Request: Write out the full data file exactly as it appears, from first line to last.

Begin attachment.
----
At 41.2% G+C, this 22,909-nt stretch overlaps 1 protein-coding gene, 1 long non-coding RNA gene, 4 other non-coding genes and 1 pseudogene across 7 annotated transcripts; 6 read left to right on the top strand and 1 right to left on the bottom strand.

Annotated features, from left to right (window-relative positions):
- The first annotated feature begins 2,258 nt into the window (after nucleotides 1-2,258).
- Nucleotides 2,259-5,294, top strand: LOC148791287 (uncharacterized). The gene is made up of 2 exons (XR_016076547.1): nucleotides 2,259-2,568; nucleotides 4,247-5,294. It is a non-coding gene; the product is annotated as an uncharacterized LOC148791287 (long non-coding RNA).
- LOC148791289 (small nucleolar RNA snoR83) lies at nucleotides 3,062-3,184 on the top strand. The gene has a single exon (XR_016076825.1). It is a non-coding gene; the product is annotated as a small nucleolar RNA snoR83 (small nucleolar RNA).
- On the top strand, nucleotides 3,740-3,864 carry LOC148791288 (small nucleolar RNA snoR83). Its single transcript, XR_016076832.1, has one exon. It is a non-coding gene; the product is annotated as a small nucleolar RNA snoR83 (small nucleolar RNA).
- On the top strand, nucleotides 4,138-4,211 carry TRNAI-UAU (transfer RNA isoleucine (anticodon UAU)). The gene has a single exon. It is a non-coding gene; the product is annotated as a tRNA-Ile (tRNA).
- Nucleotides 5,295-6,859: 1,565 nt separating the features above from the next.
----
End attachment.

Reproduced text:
At 41.2% G+C, this 22,909-nt stretch overlaps 1 protein-coding gene, 1 long non-coding RNA gene, 4 other non-coding genes and 1 pseudogene across 7 annotated transcripts; 6 read left to right on the top strand and 1 right to left on the bottom strand.

Annotated features, from left to right (window-relative positions):
- The first annotated feature begins 2,258 nt into the window (after nucleotides 1-2,258).
- Nucleotides 2,259-5,294, top strand: LOC148791287 (uncharacterized). The gene is made up of 2 exons (XR_016076547.1): nucleotides 2,259-2,568; nucleotides 4,247-5,294. It is a non-coding gene; the product is annotated as an uncharacterized LOC148791287 (long non-coding RNA).
- LOC148791289 (small nucleolar RNA snoR83) lies at nucleotides 3,062-3,184 on the top strand. The gene has a single exon (XR_016076825.1). It is a non-coding gene; the product is annotated as a small nucleolar RNA snoR83 (small nucleolar RNA).
- On the top strand, nucleotides 3,740-3,864 carry LOC148791288 (small nucleolar RNA snoR83). Its single transcript, XR_016076832.1, has one exon. It is a non-coding gene; the product is annotated as a small nucleolar RNA snoR83 (small nucleolar RNA).
- On the top strand, nucleotides 4,138-4,211 carry TRNAI-UAU (transfer RNA isoleucine (anticodon UAU)). The gene has a single exon. It is a non-coding gene; the product is annotated as a tRNA-Ile (tRNA).
- Nucleotides 5,295-6,859: 1,565 nt separating the features above from the next.